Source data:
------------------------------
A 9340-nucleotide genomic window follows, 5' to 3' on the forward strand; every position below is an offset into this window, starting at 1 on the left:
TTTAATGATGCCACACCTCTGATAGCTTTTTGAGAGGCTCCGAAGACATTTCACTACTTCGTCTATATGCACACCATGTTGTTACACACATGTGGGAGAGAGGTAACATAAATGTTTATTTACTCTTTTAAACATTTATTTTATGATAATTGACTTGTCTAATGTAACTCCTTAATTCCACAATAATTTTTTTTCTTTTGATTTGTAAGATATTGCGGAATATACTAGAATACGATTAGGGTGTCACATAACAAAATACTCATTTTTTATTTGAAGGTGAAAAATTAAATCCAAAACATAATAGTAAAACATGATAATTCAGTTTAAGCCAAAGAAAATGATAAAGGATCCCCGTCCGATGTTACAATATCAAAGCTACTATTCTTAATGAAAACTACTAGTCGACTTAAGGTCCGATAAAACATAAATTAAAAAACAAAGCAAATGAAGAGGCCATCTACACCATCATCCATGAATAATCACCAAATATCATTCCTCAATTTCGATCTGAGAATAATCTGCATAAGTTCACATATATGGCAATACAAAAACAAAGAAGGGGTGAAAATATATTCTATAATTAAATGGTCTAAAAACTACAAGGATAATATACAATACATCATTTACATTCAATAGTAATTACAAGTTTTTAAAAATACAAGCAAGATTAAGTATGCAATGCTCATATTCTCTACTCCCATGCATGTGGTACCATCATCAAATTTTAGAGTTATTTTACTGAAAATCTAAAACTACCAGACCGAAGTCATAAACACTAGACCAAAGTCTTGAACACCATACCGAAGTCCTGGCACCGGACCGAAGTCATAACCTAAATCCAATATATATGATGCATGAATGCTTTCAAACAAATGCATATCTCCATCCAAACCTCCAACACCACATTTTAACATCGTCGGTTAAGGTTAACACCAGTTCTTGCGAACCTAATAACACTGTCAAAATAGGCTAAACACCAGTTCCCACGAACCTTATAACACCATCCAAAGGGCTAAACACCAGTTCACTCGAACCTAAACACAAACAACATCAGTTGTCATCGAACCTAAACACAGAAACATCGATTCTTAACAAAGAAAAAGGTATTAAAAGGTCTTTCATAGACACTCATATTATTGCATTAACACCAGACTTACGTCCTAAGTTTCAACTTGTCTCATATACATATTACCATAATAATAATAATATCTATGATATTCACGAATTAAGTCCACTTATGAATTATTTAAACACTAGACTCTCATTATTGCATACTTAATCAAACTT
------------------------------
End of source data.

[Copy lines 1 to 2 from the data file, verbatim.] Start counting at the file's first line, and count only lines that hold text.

A 9340-nucleotide genomic window follows, 5' to 3' on the forward strand; every position below is an offset into this window, starting at 1 on the left:
TTTAATGATGCCACACCTCTGATAGCTTTTTGAGAGGCTCCGAAGACATTTCACTACTTCGTCTATATGCACACCATGTTGTTACACACATGTGGGAGAGAGGTAACATAAATGTTTATTTACTCTTTTAAACATTTATTTTATGATAATTGACTTGTCTAATGTAACTCCTTAATTCCACAATAATTTTTTTTCTTTTGATTTGTAAGATATTGCGGAATATACTAGAATACGATTAGGGTGTCACATAACAAAATACTCATTTTTTATTTGAAGGTGAAAAATTAAATCCAAAACATAATAGTAAAACATGATAATTCAGTTTAAGCCAAAGAAAATGATAAAGGATCCCCGTCCGATGTTACAATATCAAAGCTACTATTCTTAATGAAAACTACTAGTCGACTTAAGGTCCGATAAAACATAAATTAAAAAACAAAGCAAATGAAGAGGCCATCTACACCATCATCCATGAATAATCACCAAATATCATTCCTCAATTTCGATCTGAGAATAATCTGCATAAGTTCACATATATGGCAATACAAAAACAAAGAAGGGGTGAAAATATATTCTATAATTAAATGGTCTAAAAACTACAAGGATAATATACAATACATCATTTACATTCAATAGTAATTACAAGTTTTTAAAAATACAAGCAAGATTAAGTATGCAATGCTCATATTCTCTACTCCCATGCATGTGGTACCATCATCAAATTTTAGAGTTATTTTACTGAAAATCTAAAACTACCAGACCGAAGTCATAAACACTAGACCAAAGTCTTGAACACCATACCGAAGTCCTGGCACCGGACCGAAGTCATAACCTAAATCCAATATATATGATGCATGAATGCTTTCAAACAAATGCATATCTCCATCCAAACCTCCAACACCACATTTTAACATCGTCGGTTAAGGTTAACACCAGTTCTTGCGAACCTAATAACACTGTCAAAATAGGCTAAACACCAGTTCCCACGAACCTTATAACACCATCCAAAGGGCTAAACACCAGTTCACTCGAACCTAAACACAAACAACATCAGTTGTCATCGAACCTAAACACAGAAACATCGATTCTTAACAAAGAAAAAGGTATTAAAAGGTCTTTCATAGACACTCATATTATTGCATTAACACCAGACTTACGTCCTAAGTTTCAACTTGTCTCATATACATATTACCATAATAATAATAATATCTATGATATTCACGAATTAAGTCCACTTATGAATTATTTAAACACTAGACTCTCATTATTGCATACTTAATCAAACTT